Dean pulled him back and held him in a loose embrace. Sam's struggles to get free were pathetic, and Dean tightened his hold as much because they broke his heart as because he thought they had any chance of being successful.

"Sammy," he said gently. "Sammy? It's okay now. You're okay."

Sam made a sound somewhere between a sob and a moan. "No. Jess . . . "

It was like a punch in the gut. That the bitch had taken Jess's form figured, especially given Sam's luck; it would also explain the weird-ass conversation from the night before. But Sam had been through enough--suffered enough--and he didn't deserve this.

"It's not Jess, Sammy. I promise."

Sam didn't seem to hear him. Even though his struggles were lessening, Dean could tell it was more because he was losing strength than because he was seeing reason. Yet seeing was exactly what he needed to do.

Without loosening his hold, Dean shifted so that Sam had a clear view of the body.

"I'm sorry about this, man, but I need you to look at it. It's not Jess, Sammy. It's a succubus. See? Nothing but a two-bit demonic slut shot full of rock salt. It's not Jess."

It didn't look anything like Jess--not now, at least, and not just because of the smoking holes the rock salt had left. Its feet were heavy, donkey-like hooves. Its face was just a little too long and pointed to be human, the empty eyes slitted like a snake's. Straggles of blonde hair hung limp around its face, the texture coarse and stiff like a horse's mane. But the glamour it had cast on Sam was strong, or else Sam was just too drained to understand what he was seeing. He shook his head against Dean's shoulder, still pushing ineffectually at Dean's arms.

"I didn't--"

"What, Sammy?"

"I didn't save her."

It was unfair how many ways a heart could break.

Sam woke up three or four times before he was really awake. Dean was close by; even when he was too tired to open his eyes, he could hear the familiar sounds of guns being cleaned or the drum solo from In-A-Gadda-Da-Vida being beaten out on a bedspread while Dean hummed the melody. The sounds of his childhood, and Sam felt safe when he heard them.

Eventually, the call of his bladder became louder than the siren lure of sleep. He rolled out of bed, staggering as oddly weak muscles tried to remember how to balance. He wasn't surprised when Dean's hand slid under his arm to steady him.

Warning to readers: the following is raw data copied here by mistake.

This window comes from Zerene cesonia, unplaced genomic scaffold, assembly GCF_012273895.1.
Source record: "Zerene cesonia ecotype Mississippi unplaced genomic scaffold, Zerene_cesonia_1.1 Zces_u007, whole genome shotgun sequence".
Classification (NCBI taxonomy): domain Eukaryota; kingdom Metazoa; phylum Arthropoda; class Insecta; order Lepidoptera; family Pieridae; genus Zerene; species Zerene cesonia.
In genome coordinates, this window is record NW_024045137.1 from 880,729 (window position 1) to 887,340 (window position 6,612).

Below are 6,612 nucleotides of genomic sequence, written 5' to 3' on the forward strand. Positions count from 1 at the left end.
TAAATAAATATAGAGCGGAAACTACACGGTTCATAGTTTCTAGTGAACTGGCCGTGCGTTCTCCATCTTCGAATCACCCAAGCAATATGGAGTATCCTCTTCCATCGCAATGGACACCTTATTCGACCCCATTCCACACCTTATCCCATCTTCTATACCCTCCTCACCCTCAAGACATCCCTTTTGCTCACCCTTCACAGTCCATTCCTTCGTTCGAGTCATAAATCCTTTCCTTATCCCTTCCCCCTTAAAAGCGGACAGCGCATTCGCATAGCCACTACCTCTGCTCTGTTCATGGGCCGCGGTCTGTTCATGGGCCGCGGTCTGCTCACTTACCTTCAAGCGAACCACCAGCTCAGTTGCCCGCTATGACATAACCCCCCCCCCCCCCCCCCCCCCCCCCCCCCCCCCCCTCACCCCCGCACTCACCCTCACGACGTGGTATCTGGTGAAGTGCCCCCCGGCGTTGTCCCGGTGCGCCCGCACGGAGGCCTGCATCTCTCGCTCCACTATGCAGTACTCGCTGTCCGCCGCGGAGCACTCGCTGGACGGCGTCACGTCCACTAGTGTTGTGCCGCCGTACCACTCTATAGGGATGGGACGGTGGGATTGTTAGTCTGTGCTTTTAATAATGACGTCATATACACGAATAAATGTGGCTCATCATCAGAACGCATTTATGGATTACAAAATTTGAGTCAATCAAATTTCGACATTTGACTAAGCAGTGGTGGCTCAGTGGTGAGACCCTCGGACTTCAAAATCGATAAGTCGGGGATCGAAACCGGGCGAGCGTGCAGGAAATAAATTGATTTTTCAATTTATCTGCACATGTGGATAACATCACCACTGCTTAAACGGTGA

"Hey, Sleeping Beauty, it's about time--"

Sam cracked his eyes open as Dean trailed off, awkward in the memory of the last time he'd used that nickname.

"Sorry," Sam offered, gesturing at his own cheek with his free hand. There was still the faint outline of a bruise on Dean's, the yellow shadow testament to how long Sam had been sleeping.

"Hey, I still owed you one from that time with the vampires." Dean grinned like it was nothing, but his eyes were serious. "How you feeling?"

"Like I could piss a lake." Like his heart had been the recipient of the shotgun blast, but Sam wouldn't say it and Dean wouldn't let on that he knew already. "And like an idiot. I should've known--"

Dean shrugged. "Everyone has a bad day once in a while, right?"

Sam ducked his head, the grin tugging at his lips feeling strange and stiff. "Dude, I really gotta pee. And eat something before my stomach gnaws a hole through my back."

"Got coffee and donuts." Dean nodded at the table on the far side of the room. "Go take care of business. I might even save you a few."

There was no telling how long the coffee had been kept warm in the pot or how long the donuts had sat waiting. Sam wasn't worried. He bopped Dean's arm with his fist and headed for the bathroom, marginally steadier than a few minutes ago.

"Hey, Sam?" Dean called just as Sam was shutting the door.

Rolling his eyes and grimacing just a bit--he really did need to pee--Sam stuck his head back out. "Yeah?"

"Make sure you don't fall in."

The bathroom door gave a satisfying bang as it slammed shut.